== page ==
Writer Osamah Sami draws on his real-life misadventures in Ali's Wedding, a film that's been billed as Australia's first widely released Muslim rom-com. It's an intriguing hook, but one that belies just how good the end product really is. Yes, it's about a Muslim-Australian protagonist, and that's absolutely worth highlighting. It's also warm, smart, hilarious, and one of the most enjoyable movies to come out of Melbourne in years.
Set in the northern suburbs and in part at the University of Melbourne, the dings of the Sydney Road tram are a regular feature on the soundtrack, as Sami and director Jeffrey Walker craft a confident feature that knows how to combine comedy with heart, without having to resort to cheap or lazy laughs.
Ali's Wedding tells the story of Ali (Sami), a uni student attempting to get into medicine in order to make his father, the local Muslim cleric, proud. The only problem? He's not any good. So when he flunks the entrance exam he decides to pretend that he didn't – a not-so-white lie that ends up resulting in a chain of "oh no" events for him, his family and his mosque. Along the way he does manage to stumble across something real though: love, in the form of actual medical student Diane (Helene Sawires). But love is not what others have in mind for Ali, with his parents planning to marry him to the daughter of another family from the mosque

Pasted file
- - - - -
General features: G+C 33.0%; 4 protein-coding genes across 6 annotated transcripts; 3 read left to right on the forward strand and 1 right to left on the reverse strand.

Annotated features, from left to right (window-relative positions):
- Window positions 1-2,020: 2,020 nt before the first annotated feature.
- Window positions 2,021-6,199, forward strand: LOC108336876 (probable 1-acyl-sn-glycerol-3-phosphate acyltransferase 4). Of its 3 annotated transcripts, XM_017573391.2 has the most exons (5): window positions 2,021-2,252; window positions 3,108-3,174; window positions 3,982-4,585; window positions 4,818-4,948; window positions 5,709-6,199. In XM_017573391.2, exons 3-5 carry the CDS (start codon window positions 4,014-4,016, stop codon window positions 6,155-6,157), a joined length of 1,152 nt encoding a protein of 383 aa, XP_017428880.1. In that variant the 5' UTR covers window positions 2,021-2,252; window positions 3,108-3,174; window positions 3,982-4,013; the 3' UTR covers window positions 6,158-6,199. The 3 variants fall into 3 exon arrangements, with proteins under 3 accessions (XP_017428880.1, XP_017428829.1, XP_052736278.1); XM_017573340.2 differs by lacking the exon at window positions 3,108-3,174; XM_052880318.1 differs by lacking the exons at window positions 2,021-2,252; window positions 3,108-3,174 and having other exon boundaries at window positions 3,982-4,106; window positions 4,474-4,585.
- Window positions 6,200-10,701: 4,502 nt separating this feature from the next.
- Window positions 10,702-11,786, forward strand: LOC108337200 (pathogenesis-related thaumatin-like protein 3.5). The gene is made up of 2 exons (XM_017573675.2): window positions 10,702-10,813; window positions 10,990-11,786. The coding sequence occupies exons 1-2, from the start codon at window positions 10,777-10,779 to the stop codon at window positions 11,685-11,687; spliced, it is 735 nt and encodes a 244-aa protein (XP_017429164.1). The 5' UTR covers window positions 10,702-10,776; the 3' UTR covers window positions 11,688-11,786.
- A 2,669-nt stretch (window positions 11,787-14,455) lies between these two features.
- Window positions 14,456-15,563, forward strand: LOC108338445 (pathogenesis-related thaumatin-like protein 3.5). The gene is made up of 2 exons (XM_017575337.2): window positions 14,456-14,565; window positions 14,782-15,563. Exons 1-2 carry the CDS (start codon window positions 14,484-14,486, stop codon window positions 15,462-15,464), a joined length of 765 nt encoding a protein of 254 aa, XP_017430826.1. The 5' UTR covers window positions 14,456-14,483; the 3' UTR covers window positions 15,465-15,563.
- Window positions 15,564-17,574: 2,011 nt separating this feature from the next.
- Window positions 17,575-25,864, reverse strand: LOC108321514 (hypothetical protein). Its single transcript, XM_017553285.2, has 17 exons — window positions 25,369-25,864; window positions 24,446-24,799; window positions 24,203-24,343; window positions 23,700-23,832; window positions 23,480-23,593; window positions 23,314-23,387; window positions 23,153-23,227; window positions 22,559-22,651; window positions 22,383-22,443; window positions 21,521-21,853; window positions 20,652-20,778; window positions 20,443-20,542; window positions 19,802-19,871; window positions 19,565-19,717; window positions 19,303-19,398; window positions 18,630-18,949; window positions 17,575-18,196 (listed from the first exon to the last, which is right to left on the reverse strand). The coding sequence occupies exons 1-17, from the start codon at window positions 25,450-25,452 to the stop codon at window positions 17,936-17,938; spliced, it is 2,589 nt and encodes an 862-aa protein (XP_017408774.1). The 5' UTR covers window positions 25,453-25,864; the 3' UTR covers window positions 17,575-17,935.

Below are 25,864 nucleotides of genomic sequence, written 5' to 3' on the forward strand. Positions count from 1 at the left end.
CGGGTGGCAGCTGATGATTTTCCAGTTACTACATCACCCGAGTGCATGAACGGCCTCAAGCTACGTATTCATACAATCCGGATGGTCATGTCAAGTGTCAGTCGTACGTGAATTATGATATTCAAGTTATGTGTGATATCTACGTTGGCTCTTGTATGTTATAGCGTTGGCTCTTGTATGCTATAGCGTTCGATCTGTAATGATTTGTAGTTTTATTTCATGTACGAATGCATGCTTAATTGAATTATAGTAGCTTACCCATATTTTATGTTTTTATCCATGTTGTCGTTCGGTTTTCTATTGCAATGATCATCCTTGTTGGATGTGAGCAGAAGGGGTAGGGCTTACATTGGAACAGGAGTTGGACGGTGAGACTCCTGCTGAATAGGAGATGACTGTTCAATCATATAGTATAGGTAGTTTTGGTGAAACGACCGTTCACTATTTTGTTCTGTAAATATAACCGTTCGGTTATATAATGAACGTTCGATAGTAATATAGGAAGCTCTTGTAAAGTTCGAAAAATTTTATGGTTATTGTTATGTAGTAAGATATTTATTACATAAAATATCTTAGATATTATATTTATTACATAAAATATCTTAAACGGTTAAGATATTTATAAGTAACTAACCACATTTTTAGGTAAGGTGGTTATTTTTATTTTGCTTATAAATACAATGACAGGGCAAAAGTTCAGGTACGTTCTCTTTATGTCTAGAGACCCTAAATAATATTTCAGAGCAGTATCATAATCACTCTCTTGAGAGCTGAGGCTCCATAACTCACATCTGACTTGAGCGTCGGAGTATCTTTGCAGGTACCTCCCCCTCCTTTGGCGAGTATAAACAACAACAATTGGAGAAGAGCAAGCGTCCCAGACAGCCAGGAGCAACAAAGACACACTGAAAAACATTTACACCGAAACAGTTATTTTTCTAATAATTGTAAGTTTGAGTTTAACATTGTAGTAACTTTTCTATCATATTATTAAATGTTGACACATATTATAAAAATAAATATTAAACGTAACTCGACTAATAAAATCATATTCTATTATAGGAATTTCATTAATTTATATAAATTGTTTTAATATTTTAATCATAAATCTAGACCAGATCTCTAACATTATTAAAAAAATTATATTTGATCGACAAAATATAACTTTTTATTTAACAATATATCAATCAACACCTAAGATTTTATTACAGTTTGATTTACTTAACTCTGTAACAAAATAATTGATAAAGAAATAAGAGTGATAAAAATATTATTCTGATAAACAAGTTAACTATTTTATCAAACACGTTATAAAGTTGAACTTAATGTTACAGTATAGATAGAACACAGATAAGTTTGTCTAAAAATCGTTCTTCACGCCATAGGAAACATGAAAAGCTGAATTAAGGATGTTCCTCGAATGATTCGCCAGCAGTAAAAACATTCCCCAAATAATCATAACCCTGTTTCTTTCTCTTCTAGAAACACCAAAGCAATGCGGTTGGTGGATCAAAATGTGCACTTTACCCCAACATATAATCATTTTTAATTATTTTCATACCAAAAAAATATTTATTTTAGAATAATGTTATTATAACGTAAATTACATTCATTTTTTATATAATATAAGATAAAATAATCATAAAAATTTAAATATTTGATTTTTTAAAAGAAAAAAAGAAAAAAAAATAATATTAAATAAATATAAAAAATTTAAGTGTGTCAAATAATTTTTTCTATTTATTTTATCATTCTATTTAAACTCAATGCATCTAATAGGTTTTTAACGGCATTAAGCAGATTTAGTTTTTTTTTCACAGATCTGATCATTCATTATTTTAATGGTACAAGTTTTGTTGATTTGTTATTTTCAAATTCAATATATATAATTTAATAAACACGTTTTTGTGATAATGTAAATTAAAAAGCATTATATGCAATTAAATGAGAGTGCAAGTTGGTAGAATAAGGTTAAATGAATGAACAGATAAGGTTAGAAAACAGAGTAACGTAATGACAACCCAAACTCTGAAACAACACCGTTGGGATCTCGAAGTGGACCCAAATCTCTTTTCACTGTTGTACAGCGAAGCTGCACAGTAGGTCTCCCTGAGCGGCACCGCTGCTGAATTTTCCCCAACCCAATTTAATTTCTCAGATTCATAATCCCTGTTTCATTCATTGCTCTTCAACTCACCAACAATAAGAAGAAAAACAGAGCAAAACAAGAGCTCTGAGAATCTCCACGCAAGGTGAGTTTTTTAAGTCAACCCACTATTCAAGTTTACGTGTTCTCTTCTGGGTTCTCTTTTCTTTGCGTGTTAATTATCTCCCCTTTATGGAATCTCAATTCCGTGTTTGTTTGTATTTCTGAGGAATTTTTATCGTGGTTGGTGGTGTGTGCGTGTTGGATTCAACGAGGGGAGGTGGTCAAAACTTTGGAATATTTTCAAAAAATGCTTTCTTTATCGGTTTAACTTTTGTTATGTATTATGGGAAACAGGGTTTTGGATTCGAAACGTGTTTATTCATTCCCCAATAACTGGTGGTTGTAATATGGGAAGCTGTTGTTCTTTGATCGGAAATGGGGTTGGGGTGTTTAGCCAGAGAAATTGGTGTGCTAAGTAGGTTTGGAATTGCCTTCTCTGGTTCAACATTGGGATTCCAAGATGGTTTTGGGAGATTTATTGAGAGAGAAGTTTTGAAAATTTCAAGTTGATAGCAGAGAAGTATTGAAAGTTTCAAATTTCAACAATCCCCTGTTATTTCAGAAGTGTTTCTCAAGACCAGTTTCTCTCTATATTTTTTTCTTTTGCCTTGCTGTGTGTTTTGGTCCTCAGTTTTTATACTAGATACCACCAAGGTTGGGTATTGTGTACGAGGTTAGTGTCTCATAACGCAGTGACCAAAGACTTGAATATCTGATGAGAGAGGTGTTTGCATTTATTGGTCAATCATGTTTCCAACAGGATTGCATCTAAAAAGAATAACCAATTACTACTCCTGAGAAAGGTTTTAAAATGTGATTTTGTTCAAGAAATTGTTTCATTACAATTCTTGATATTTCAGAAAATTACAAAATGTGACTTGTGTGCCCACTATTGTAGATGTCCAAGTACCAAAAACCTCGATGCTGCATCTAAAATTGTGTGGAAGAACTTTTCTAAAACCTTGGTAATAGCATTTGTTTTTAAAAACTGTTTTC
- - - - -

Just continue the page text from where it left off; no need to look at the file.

Sami is well supported by the rest of the cast, including Don Hany as his dad bringing the perfect mix of fatherly authority and dagginess. Sawires, meanwhile, is fantastic as Diane, who proves far more than just a love interest. She's a fully formed character; a cool, kick ass gal full of exasperation and self-assurance, who isn't afraid to tell Ali when he's being an idiot.
Pleasingly, the film refrains from dipping into farce. Instead, Sami and company provide an entertaining but still insightful look at the stereotyping of Muslim people – seen most blatantly in a sequence in which the mosque's theatre group attempts to perform their play about the life and death of Saddam Hussein in the United States. The movie also serves as a feel-good representation of modern multiculturalism, with scenes jumping from traditional tea ceremonies to eating icy poles and watching AFL.
That Ali's Wedding manages to combine all of these elements joyfully, without ever becoming saccharine, helps turn a true tale into a bloody good film. Osamah Sami may have never gotten that medical degree, but he sure knows how to tell a story.